The P.U.R.E. Extras
I shouldn’t have listened, but my curiosity beat out the entire feline population of Dallas. Who was I to fight it? It hadn’t killed me yet.
If the voices hadn’t been raised and full of discord, I might have resisted temptation. Perhaps . . . but probably not if I were being honest.
“You can’t possibly sign off, Bob. We found too many blatant errors and even more questionable treatments,” a woman’s voice said. Marilyn. The voice of reason—my mentor if I could impress her enough to take me on.
“Duly noted, but you’re overruled. It’s a done deal,” Bob said.
I pulled away from the door and scanned my surroundings to double check that no one would catch me spying.
My heart pounded as I considered the implications of what I’d heard. Why would a partner, a leader in our accounting firm, do something so obviously wrong? Why would he put its reputation, his reputation, at risk?
“Aphrodite is showing missing cash, two luxury cars and a jet no one can seem to produce, to name a few things we’ve found. You can’t ignore this, Bob.”
I mouthed, ‘Don’t forget the overvalued inventories and past due payroll taxes,’ as if I might somehow prompt Marilyn through the door.
“What about the overvalued inventories?” Marilyn added.
Exactly! I checked my watch, needing to get our lunches. Another few minutes wouldn’t hurt.
“That’s not an Aphrodite issue,” Bob said. “Gayle and Jon royally botched the counts.”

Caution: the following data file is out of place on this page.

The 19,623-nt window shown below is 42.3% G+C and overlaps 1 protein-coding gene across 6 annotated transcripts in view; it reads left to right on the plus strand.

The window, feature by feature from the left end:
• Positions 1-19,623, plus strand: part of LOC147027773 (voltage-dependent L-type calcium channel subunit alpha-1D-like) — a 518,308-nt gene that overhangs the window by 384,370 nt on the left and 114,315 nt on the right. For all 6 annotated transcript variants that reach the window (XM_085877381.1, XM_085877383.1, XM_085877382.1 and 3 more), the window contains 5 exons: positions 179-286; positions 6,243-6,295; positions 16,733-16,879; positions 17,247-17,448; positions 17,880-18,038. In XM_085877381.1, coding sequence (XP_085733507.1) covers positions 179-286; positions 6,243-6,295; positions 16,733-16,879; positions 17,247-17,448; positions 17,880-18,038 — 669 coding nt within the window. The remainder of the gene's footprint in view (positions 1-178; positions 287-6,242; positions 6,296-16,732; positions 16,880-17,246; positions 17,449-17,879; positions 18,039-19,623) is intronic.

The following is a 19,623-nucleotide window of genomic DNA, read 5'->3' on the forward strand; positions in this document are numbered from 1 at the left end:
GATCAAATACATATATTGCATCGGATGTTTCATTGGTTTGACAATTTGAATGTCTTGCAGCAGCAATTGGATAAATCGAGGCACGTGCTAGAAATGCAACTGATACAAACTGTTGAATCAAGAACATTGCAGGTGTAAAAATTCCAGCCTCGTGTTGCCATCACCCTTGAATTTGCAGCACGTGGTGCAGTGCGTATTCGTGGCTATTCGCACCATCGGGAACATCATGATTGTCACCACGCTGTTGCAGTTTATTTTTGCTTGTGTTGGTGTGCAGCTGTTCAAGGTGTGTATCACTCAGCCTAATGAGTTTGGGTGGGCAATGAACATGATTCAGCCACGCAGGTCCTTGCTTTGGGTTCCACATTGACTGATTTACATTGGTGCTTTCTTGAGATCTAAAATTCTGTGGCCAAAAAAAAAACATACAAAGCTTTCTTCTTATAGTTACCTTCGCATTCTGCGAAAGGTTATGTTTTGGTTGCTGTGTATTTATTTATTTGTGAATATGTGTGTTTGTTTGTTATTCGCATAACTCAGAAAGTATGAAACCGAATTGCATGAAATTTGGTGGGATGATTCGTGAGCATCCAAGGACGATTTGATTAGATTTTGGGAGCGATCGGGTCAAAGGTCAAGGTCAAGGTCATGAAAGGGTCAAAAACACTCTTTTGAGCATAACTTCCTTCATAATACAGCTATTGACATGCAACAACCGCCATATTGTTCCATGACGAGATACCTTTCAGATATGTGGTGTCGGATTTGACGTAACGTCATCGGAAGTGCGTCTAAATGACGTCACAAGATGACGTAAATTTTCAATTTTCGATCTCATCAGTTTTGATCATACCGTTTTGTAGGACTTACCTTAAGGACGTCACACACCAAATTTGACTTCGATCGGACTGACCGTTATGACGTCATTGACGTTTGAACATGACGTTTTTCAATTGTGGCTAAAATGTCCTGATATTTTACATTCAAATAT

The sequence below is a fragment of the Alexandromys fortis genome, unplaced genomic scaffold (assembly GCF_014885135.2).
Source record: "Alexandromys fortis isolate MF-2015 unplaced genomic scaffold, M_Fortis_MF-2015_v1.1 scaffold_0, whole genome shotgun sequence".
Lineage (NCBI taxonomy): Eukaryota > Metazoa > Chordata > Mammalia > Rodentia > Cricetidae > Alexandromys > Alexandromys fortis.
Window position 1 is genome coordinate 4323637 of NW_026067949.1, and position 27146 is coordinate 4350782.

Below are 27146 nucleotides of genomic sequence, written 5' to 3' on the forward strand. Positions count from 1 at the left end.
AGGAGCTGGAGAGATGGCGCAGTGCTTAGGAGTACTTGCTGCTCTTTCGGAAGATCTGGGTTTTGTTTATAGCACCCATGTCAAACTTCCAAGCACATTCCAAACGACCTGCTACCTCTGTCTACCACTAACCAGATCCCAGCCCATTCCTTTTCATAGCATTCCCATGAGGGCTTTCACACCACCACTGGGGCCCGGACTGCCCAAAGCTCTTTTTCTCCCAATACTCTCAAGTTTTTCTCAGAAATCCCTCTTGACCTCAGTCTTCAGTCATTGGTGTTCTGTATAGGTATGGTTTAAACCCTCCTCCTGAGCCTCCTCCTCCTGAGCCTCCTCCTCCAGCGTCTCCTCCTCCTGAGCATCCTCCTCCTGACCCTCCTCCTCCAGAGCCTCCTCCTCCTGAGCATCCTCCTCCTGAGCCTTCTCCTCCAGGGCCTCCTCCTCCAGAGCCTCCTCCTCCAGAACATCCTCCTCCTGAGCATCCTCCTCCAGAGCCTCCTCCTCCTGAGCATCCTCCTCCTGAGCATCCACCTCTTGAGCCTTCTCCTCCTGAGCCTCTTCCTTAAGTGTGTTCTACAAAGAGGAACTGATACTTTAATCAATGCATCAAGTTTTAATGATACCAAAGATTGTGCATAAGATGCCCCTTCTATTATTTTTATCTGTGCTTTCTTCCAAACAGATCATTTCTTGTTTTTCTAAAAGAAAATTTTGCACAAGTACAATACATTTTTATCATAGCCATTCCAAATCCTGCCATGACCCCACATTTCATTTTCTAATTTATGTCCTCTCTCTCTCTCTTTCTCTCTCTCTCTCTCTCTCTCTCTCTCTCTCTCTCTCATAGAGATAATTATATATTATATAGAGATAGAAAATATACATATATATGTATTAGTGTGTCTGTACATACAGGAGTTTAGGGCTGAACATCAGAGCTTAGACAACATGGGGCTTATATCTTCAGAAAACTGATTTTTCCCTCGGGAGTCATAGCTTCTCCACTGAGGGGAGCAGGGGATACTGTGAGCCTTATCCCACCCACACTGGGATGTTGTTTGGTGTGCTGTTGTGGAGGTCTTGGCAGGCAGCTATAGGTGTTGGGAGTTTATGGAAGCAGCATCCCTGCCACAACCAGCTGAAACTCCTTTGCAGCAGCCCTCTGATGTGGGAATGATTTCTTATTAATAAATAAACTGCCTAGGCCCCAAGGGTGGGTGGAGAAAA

What? No friggin’ way! Where’d he even get that idea from?
“We can’t hold Aphrodite’s audit hostage because of our own abysmal staff,” Bob said. “You should have replaced those two PUREs at the beginning of the project like I suggested.”
My heart sank to my feet. I waited for Marilyn to come to my defense.
“You said you had everything under control, Marilyn.” His tone took on a steely, accusatory edge. “The cost to redo the en- tire count is out of our budget. We’re just going to have to take the risk and sign off.”
I drew back as my stomach knotted. Abysmal? Bob thought my work was abysmal? Jon’s too? PUREs? Partners never called staff Previously Undetected Recruiting Errors unless they were one step away from the unemployment office. I did a good job, and so did Jon. Marilyn had even complimented our work.
How could Bob be so glib in front of our client?
Private conversation or not, I needed to hear more. My hoop earring clanked against the door as I returned my ear to its station. I froze. Should have worn studs. Hoops were so much less professional. Of course, eavesdropping was too. Listening for signs I’d betrayed my presence and hearing none, I pressed closer.
“. . . a lawsuit waiting to happen.” Marilyn said. “Your costs’ll look like loose change in comparison. You can’t possibly sign your name to those financial statements, Kenneth. Consider the implications to this company, to your reputation, your license.”
If Kenneth commented, he spoke so I couldn’t hear.
“You could go to jail. We could all go to jail,” Marilyn said.